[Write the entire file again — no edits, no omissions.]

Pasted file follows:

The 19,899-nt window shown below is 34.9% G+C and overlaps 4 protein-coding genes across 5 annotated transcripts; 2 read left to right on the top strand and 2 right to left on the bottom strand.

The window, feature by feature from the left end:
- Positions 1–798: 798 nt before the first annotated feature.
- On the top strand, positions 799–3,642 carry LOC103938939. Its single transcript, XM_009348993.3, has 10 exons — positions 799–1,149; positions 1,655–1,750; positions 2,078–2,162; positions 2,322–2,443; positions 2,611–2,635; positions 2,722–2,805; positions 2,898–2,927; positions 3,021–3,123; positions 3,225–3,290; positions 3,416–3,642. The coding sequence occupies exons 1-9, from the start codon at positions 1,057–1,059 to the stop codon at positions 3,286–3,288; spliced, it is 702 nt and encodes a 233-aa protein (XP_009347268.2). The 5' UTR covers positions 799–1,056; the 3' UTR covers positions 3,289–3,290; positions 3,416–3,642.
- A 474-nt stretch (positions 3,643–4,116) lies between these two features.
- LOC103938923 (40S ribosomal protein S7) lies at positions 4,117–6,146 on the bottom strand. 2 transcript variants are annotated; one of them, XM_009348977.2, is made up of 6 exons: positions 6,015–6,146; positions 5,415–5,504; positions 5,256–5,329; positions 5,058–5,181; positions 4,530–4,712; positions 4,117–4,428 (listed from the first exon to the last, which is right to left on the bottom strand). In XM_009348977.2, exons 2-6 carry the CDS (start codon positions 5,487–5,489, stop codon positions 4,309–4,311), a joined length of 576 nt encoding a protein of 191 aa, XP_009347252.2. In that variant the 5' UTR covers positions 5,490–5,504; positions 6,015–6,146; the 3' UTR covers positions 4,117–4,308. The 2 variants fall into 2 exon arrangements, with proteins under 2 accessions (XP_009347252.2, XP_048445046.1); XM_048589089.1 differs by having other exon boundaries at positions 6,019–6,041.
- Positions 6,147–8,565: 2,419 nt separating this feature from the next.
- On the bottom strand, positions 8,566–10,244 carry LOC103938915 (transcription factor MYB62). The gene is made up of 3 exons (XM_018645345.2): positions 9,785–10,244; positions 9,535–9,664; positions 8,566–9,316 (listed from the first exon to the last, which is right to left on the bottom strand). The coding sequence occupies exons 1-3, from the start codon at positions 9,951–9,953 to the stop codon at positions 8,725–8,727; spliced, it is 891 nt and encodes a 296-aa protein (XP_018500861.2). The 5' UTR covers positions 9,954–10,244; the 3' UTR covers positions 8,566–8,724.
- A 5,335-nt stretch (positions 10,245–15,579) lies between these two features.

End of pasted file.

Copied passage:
The 19,899-nt window shown below is 34.9% G+C and overlaps 4 protein-coding genes across 5 annotated transcripts; 2 read left to right on the top strand and 2 right to left on the bottom strand.

The window, feature by feature from the left end:
- Positions 1–798: 798 nt before the first annotated feature.
- On the top strand, positions 799–3,642 carry LOC103938939. Its single transcript, XM_009348993.3, has 10 exons — positions 799–1,149; positions 1,655–1,750; positions 2,078–2,162; positions 2,322–2,443; positions 2,611–2,635; positions 2,722–2,805; positions 2,898–2,927; positions 3,021–3,123; positions 3,225–3,290; positions 3,416–3,642. The coding sequence occupies exons 1-9, from the start codon at positions 1,057–1,059 to the stop codon at positions 3,286–3,288; spliced, it is 702 nt and encodes a 233-aa protein (XP_009347268.2). The 5' UTR covers positions 799–1,056; the 3' UTR covers positions 3,289–3,290; positions 3,416–3,642.
- A 474-nt stretch (positions 3,643–4,116) lies between these two features.
- LOC103938923 (40S ribosomal protein S7) lies at positions 4,117–6,146 on the bottom strand. 2 transcript variants are annotated; one of them, XM_009348977.2, is made up of 6 exons: positions 6,015–6,146; positions 5,415–5,504; positions 5,256–5,329; positions 5,058–5,181; positions 4,530–4,712; positions 4,117–4,428 (listed from the first exon to the last, which is right to left on the bottom strand). In XM_009348977.2, exons 2-6 carry the CDS (start codon positions 5,487–5,489, stop codon positions 4,309–4,311), a joined length of 576 nt encoding a protein of 191 aa, XP_009347252.2. In that variant the 5' UTR covers positions 5,490–5,504; positions 6,015–6,146; the 3' UTR covers positions 4,117–4,308. The 2 variants fall into 2 exon arrangements, with proteins under 2 accessions (XP_009347252.2, XP_048445046.1); XM_048589089.1 differs by having other exon boundaries at positions 6,019–6,041.
- Positions 6,147–8,565: 2,419 nt separating this feature from the next.
- On the bottom strand, positions 8,566–10,244 carry LOC103938915 (transcription factor MYB62). The gene is made up of 3 exons (XM_018645345.2): positions 9,785–10,244; positions 9,535–9,664; positions 8,566–9,316 (listed from the first exon to the last, which is right to left on the bottom strand). The coding sequence occupies exons 1-3, from the start codon at positions 9,951–9,953 to the stop codon at positions 8,725–8,727; spliced, it is 891 nt and encodes a 296-aa protein (XP_018500861.2). The 5' UTR covers positions 9,954–10,244; the 3' UTR covers positions 8,566–8,724.
- A 5,335-nt stretch (positions 10,245–15,579) lies between these two features.